Link to comment

Okay, try not to make this into a fight. Anyways, try not to speculate something we don't know is a good practice. As you know, Internet is very good at spreading maybe not HIV but misinformation, so do restrain from making unfounded theory is good practice. If you want to speculate, do make sure that everyone knows you're only making speculation.

 

That said, here is what I do know about HIV (I was in pre-med before, studied some stuff to be a radiologist, and being an AIDS nurse was one of the area that interested me also, though I didn't do it).

 

HIV is the virus that caused AIDS. AIDS is the symptom, not a disease. People infected with HIV can become immuno-compromised, if triggered. People don't die from HIV, but usually from other diseases that healthy people's immune system can fend off easily. Pneumonia is a common cause of death. But often some "opportunistic pathogens" can take advantage of the situation and kill people when those bacteria/viruses/fungi etc., usually aren't strong enough to poses threat to healthy human beings. BUT when they do strike, some of them can be very nasty. That's why AIDS patients tend to die without dignity, with their skins all infected with all sort of fungi, hideous looking marks, ruptures and stuff that are caused by these opportunistic pathogens (skin is our first line of defense to pathogens. Our skins have loads of Staphylococcus epidermidis and Staphylococcus aureus and many other germs at all time, but they don't pose any threat to us because our healthy immune systems take care of them, so it's business as usual, but not to an immuno-compromised person)

 

That said, the article doesn't say anything specific about the cause of the new disease. It's a very general article talking about a new phenomenon. It says it's not genetic, nor is it contagious. The part that's interesting is it affects elderly people more. This is already not very HIV-like. HIV, like all other viruses, attaches itself to healthy body cells and make them abandon their normal functions. In HIV's case, it attacks T-cell, like the article said, but the article is super simplified about how it works. It affects T-cell that is responsible to signal other white blood cells to produce antibody. Without it functioning normally, no antibody is produced. Though other types of white blood cells are still working, but the immune system is extremely compromised, because specific immune system, like antibody (which one type of antibody is specialized in neutralize only one type of pathogen), is much more effective than non-specific immune system.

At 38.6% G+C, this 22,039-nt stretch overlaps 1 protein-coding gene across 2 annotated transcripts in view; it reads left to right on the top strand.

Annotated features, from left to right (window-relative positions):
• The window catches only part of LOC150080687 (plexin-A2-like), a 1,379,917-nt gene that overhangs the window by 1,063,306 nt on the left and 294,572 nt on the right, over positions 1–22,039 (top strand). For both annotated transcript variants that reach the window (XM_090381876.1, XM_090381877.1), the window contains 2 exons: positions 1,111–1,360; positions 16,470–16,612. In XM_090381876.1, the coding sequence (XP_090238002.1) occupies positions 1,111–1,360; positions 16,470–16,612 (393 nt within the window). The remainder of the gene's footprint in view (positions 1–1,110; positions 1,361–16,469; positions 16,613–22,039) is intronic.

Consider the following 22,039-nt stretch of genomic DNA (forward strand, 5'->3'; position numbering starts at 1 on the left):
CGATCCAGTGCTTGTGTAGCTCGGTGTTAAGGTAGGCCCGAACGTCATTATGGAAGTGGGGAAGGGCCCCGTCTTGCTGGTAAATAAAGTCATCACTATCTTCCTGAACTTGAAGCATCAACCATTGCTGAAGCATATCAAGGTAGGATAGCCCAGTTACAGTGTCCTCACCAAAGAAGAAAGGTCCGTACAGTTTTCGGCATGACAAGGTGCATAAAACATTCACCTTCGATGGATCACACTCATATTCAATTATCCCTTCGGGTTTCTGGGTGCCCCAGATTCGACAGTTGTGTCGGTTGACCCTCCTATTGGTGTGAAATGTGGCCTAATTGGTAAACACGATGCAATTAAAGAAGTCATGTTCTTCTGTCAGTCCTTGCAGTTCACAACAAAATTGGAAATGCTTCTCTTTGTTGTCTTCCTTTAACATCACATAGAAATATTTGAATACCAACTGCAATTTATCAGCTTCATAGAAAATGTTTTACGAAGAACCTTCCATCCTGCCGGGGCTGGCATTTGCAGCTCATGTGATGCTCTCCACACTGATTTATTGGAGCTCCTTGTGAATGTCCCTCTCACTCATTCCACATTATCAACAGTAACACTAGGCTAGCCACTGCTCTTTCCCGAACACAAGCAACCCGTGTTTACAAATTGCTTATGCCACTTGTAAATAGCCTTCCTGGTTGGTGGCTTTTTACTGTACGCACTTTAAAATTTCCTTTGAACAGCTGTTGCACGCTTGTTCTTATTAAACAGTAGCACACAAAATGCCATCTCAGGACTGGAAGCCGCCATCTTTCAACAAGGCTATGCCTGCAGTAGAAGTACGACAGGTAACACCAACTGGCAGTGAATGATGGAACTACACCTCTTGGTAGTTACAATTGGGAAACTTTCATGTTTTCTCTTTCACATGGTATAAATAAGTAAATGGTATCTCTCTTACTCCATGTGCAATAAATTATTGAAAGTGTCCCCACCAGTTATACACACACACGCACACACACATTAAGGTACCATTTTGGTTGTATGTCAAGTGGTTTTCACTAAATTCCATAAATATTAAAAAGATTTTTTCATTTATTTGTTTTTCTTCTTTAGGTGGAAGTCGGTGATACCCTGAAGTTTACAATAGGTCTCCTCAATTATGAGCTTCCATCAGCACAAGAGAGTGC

The article does say it affects interferon... We don't know which interferon it affects (there are many types of interferon) since the article doesn't say.

 

BTW, you can google how HIV works. I just want to mention one thing, genetic engineering uses gene splicing techniques to reproduce DNAs we want. Some vaccines are also produced this way. Scientists "invented" this technique from studying how virus work. In other words, the process of gene splice is exactly the same how HIV works, except we use gene splice to produce things we want, but HIV destroy what we want. It's possible the new "HIV-like disease" is a result of genetic engineering gone wrong, and then it mutated and then mutated, until the newly mutated virus can start to reproduce itself. There is a good reason why high-tech stuff like this are highly classified info that we don't want anybody/any country to do it, especially people with low moral/ethical practice, because it can easily become bio-weapons if the wrong person got the hold of it, and start to sell to enemy nation to unleash terror even scarier than nuclear bombs.